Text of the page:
Alex Lopoukhine shares how Viator cracked the activity code

By on May 16, 2016 | Interviews

Tours and activities are challenging to distribute and very few seem to have cracked the activity code. Fragmented market and the lack of standardisation further add to the challenges in this space, not only in APAC but worldwide. Viator is one of the largest booking platforms for tours and activities and stands out by curating activities rather than being just a booking channel. Last month at Phocuswright India, we got a chance to catch up with Alex Lopoukhine, Director, Business Development at Viator and he talked about how their home market is different from APAC and how new technologies will change travel in future. Here is an edited excerpt from the conversation:

alex lop viator

We have recently seen lot of interest in activities in APAC. What opportunities do you see for Viator here?

I think that the SouthEast Asian market represents a huge opportunity for Viator. We have been focussed on US and Europe for a while now but over time we realised that there is a huge opportunity in terms of supply and distribution in places like India, China, Thailand, etc. People in these regions are getting ready to explore the world and we certainly want to help them do that.

What are some challenges specific to the APAC market?

There certainly are some challenges. Viator was created with the notion that we are applying the product specifically for US or largely the western demographics. We had to recognise that the kind of product someone from India is purchasing is not necessarily going to be similar to the kind of product someone from US is purchasing. Of course there always will be an overlap but we have to be sensitive to different types of nuances. We have to see what is the activity, what is featured around it, are there price sensitivities that we have be cautious of before we try to sell through our platform.

Quality of providers is a challenge for a large number of activity booking platforms. How do you keep a check on that?

We have a team of people, our sales team, which is responsible for building the market. So before offering any activities from India, someone from the team will visit India, meet multiple suppliers, make sure they match our quality levels and then sign them up. This ensures that the people we are working with match our standards and travellers are happy with the experience. There are certain aspects that we look for to make sure they fit the standards.

You were a part of discussion about digitization of customer experience during the conference. How long do you think before we start relying heavily on data and AI for personalising the customer experience?

I come from San Francisco where I see a large number of companies experimenting with AI and data intelligence. Brands are trying to use vast array of data and trying to come up with the smartest methods to attract customers with minimum effort to make it feel seamless. I don’t think anyone has cracked that code yet but the direction is right. Certainly there are people who have made good progress but I think the challenge is much bigger than what we think it is.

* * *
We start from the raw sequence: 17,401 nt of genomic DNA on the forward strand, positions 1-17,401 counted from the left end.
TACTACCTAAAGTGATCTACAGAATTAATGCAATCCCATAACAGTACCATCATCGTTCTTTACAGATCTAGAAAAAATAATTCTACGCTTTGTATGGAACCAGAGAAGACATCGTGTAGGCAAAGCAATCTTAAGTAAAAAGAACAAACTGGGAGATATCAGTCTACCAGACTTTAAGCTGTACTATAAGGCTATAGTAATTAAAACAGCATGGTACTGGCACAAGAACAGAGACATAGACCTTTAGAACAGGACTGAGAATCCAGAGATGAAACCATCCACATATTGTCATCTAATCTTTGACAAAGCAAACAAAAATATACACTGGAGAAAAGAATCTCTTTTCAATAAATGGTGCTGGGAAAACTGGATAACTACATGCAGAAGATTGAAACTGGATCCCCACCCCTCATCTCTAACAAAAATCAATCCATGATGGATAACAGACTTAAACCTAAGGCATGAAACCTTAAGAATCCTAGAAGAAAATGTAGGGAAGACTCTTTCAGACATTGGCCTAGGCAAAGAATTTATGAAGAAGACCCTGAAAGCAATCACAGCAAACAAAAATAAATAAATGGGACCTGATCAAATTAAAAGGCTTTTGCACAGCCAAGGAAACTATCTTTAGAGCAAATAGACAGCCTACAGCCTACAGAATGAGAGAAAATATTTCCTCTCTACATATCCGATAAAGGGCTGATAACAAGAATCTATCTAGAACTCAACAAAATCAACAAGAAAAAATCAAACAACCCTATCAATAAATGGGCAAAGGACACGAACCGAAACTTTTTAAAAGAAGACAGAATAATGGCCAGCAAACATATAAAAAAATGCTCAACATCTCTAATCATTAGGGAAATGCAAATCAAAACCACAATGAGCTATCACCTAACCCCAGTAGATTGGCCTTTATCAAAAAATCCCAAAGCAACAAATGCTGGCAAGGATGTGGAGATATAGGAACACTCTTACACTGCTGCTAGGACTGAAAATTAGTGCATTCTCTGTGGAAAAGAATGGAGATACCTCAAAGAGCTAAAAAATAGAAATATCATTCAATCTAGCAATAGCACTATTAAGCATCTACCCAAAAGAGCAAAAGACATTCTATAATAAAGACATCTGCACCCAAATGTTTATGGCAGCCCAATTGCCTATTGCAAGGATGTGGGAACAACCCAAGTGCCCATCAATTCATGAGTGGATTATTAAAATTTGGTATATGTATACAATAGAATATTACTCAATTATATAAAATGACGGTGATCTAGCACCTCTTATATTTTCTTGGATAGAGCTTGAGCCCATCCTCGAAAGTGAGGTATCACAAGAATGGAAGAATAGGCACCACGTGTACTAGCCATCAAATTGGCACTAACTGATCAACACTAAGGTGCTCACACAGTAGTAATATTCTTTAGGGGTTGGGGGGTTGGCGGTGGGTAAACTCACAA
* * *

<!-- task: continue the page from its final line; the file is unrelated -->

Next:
While brands work on improving AI, messaging apps are filling in the void. They enable you to have a conversation with an actual human who understands the market and consumer needs. I think the two can live together in harmony to an extent. People are always going to be around where you are looking for personalisation but the dependency on machines will go up as we go forward.

And should we expect the new wave of chat bots to threaten the app ecosystem?

I think they have the potential to do that. A lot of travel companies are trying to get involved with bots now and we have seen them develop bots for various applications in different kind of messaging services. These bots are adding another dimension to their websites or apps. An increasing number of brands are exploring the options to see what works and what doesn’t. But it is really good to see people experimenting with the new technology and it could open up many options in future.

Any tips you would like to share for young startup founders?

One of my favourite books is called ‘Rework’ by the founders of 37signals. What I loved in that book is that it gives a very clear and precise explanation of what you should be focusing on while developing a product. A large number of successful products essentially iterate out of things that already exist. The most important part is to stay different and stay unique. You shouldn’t try lying to yourself that you are somehow unique when actually you are not. Find the problem that you are trying to solve and focus entirely on that. Don’t try to do too much at the same time, focus on the single problem and make sure you solve it before shifting focus to something new.

You can find all the stories and interviews from Phocuswright India here.


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